The recent arbitral decision in OPEIU and Cougar Helicopters Inc has reiterated the high bar employers must meet to justify random drug and alcohol testing in safety-sensitive workplaces.
The Employer, Cougar Helicopters, operates offshore air transport services for the oil and gas industry in Newfoundland and Labrador, and performs deep water search-and-rescue and medevac flights. Cougar’s unionized workforce consists of pilots, weather observers, radio operators, and search-and-rescue cabin crew. Most of Cougar’s employees occupy safety-sensitive positions, and Cougar has adopted a proactive Safety Management System to mitigate workplace risks.
Cougar’s proactive safety strategy includes a comprehensive drug and alcohol policy. When developed in 2010, the policy applied only to pilots, but it was extended to all safety-sensitive positions in 2012. Drug and alcohol testing pursuant to the policy was put on hold in 2016, after Cougar discovered that testing was not being carried out properly. Cougar began consultations with the union, OPEIU, in 2018 and released a revised policy in May 2019, which includes saliva testing using a mouth swab.
The union took issue with the random testing of employees in safety-sensitive positions, but did not dispute any other aspect of the policy. In 2019, the arbitrator temporarily suspended the random testing portion of the policy pending final arbitration of the union’s grievance (see our earlier Focus Alert regarding this decision).
The union’s argument focused on the legal framework required to justify drug and alcohol testing in a unionized workplace, which recognizes a general right to privacy in the absence of reasonable grounds to suspect impairment. To justify random testing, an employer must demonstrate that drug or alcohol issues exist in the workplace. The union argued that flight operations are highly controlled and routine, and that extensive training is the norm, such that Cougar’s safety culture was already very strong, even without random testing.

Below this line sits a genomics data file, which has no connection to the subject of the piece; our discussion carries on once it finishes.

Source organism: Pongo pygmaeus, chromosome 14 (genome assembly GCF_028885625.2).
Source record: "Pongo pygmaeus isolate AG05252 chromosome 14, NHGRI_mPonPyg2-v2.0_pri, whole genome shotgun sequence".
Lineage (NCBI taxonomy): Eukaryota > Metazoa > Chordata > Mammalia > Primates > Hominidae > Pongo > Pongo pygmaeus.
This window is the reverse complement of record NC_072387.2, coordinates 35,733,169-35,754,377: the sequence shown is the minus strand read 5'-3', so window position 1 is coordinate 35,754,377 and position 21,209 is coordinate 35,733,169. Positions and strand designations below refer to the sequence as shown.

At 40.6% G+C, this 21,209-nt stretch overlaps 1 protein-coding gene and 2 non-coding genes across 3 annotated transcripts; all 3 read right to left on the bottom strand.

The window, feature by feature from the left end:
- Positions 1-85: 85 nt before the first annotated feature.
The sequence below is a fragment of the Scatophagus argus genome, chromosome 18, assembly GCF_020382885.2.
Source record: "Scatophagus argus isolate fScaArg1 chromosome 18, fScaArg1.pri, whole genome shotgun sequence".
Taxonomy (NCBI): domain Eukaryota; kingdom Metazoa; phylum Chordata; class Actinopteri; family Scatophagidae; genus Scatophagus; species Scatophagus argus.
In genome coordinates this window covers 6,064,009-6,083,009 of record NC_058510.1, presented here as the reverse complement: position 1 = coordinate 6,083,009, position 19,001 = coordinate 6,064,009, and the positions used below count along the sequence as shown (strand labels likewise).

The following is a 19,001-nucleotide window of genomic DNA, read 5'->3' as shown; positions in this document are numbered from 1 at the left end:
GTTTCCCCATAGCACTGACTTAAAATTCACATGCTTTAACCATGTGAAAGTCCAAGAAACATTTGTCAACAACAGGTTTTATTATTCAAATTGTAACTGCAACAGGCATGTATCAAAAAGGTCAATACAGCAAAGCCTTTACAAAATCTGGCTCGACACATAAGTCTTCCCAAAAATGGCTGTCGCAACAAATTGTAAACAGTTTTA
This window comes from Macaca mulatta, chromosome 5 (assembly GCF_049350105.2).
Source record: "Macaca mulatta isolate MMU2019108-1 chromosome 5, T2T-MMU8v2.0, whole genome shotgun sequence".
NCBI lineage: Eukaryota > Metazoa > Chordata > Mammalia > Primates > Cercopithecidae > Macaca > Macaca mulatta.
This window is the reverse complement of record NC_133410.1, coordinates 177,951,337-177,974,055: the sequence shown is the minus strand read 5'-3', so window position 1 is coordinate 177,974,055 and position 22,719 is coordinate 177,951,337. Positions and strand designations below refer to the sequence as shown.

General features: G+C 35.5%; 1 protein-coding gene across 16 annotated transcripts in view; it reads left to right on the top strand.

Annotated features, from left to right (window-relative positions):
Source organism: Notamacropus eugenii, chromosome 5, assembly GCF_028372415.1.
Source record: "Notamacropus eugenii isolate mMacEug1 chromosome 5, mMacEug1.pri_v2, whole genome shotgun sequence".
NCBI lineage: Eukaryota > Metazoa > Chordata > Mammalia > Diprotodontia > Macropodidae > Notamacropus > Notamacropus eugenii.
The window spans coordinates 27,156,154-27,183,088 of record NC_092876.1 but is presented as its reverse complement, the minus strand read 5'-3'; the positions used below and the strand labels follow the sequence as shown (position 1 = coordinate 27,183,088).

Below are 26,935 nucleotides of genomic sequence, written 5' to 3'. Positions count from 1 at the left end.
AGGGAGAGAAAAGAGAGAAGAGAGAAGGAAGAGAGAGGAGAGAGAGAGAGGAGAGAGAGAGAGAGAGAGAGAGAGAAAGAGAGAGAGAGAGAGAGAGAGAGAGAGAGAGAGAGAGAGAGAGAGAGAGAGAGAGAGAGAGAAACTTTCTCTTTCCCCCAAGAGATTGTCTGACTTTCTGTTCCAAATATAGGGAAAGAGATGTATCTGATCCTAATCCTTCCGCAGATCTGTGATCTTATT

The employer, for its part, relied upon Transport Canada’s directive that forbids cannabis consumption by crew members within 28 days prior to participating in a flight, and argued that this could only be enforced through random testing. Since Cougar crews work a 21-day rotation, crew members are consistently within the 28-day limit. The employer conceded that there was no history of drug or alcohol problems in the workplace.
The employer focused on the dangers of operating helicopters over the North Atlantic, emphasizing the impact of the unique workplace on Cougar’s responsibility for the safety of its crews and the public. Cougar argued that the high-risk nature of work performed required a more proactive drug and alcohol testing policy, and that previous decisions on random testing had not considered the effect of the legalization of cannabis, which substantially changed the dynamics of drug and alcohol testing.
The arbitrator allowed the union’s grievance, thereby striking down the random testing portions of the policy. In so doing, she applied earlier Canadian arbitral guidance on random testing, which requires a ‘demonstrated workplace problem,’ and that the employer have evidence of incidents involving known or obviously intoxicated employees that affected workplace safety, or some sort of ‘extreme circumstances.’
Although the arbitrator did not define ‘extreme circumstances,’ she did provide some guidance when she concluded that Cougar’s operating environment was: ‘severe, unpredictable and changeable from moment to moment.’ In other words, ‘extreme circumstances’ are events that require rapid and accurate responses.
In light of these circumstances, the main issue before the arbitrator was whether the employer’s imposition of random testing was an appropriate response. The arbitrator noted that Canadian employers have not experienced recorded widespread cannabis use, and so concluded that without more evidence, the basis for random testing was speculative. She concluded that random drug testing, even with oral swabs, violated employees’ physical integrity such that, absent a demonstrated problem with cannabis, the employer’s many other internal procedures were sufficient safety measures.
In our view
This case demonstrates the high bar that aviation employers must meet to justify the imposition of random drug and alcohol testing, including documenting evidence of a workplace problem. While employers that find a non-invasive manner of screening for impairment may be able to lessen the evidentiary burden for random testing, no caselaw exists yet on this point.